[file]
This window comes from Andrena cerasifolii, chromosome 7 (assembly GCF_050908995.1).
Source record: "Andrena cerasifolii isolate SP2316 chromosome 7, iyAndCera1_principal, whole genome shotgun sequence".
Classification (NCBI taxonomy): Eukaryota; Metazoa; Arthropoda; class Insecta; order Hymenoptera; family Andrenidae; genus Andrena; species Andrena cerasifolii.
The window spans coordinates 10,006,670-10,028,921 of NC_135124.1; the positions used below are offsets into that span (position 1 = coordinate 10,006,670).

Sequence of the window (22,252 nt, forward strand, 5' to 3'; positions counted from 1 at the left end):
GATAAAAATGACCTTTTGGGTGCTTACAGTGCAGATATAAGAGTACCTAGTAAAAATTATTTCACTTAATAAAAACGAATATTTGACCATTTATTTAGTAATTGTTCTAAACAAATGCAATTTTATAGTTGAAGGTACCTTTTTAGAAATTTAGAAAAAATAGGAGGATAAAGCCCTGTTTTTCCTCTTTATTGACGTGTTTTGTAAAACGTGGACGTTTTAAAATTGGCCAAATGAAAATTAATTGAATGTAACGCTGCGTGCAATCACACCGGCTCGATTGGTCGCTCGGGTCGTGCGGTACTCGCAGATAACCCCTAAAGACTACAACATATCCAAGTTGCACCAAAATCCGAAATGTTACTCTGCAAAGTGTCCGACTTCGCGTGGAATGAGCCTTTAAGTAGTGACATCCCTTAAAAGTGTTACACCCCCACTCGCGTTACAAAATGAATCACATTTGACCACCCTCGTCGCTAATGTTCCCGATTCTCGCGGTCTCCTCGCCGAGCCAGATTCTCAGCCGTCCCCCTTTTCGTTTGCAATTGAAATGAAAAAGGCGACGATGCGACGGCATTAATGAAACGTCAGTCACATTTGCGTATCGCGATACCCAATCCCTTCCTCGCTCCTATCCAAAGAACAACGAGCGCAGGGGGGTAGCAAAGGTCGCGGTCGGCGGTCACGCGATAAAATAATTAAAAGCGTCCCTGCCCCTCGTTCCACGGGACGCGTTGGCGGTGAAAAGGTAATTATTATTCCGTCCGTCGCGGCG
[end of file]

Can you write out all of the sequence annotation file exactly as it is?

This window comes from Andrena cerasifolii, chromosome 7 (assembly GCF_050908995.1).
Source record: "Andrena cerasifolii isolate SP2316 chromosome 7, iyAndCera1_principal, whole genome shotgun sequence".
Classification (NCBI taxonomy): Eukaryota; Metazoa; Arthropoda; class Insecta; order Hymenoptera; family Andrenidae; genus Andrena; species Andrena cerasifolii.
The window spans coordinates 10,006,670-10,028,921 of NC_135124.1; the positions used below are offsets into that span (position 1 = coordinate 10,006,670).

Sequence of the window (22,252 nt, forward strand, 5' to 3'; positions counted from 1 at the left end):
GATAAAAATGACCTTTTGGGTGCTTACAGTGCAGATATAAGAGTACCTAGTAAAAATTATTTCACTTAATAAAAACGAATATTTGACCATTTATTTAGTAATTGTTCTAAACAAATGCAATTTTATAGTTGAAGGTACCTTTTTAGAAATTTAGAAAAAATAGGAGGATAAAGCCCTGTTTTTCCTCTTTATTGACGTGTTTTGTAAAACGTGGACGTTTTAAAATTGGCCAAATGAAAATTAATTGAATGTAACGCTGCGTGCAATCACACCGGCTCGATTGGTCGCTCGGGTCGTGCGGTACTCGCAGATAACCCCTAAAGACTACAACATATCCAAGTTGCACCAAAATCCGAAATGTTACTCTGCAAAGTGTCCGACTTCGCGTGGAATGAGCCTTTAAGTAGTGACATCCCTTAAAAGTGTTACACCCCCACTCGCGTTACAAAATGAATCACATTTGACCACCCTCGTCGCTAATGTTCCCGATTCTCGCGGTCTCCTCGCCGAGCCAGATTCTCAGCCGTCCCCCTTTTCGTTTGCAATTGAAATGAAAAAGGCGACGATGCGACGGCATTAATGAAACGTCAGTCACATTTGCGTATCGCGATACCCAATCCCTTCCTCGCTCCTATCCAAAGAACAACGAGCGCAGGGGGGTAGCAAAGGTCGCGGTCGGCGGTCACGCGATAAAATAATTAAAAGCGTCCCTGCCCCTCGTTCCACGGGACGCGTTGGCGGTGAAAAGGTAATTATTATTCCGTCCGTCGCGGCG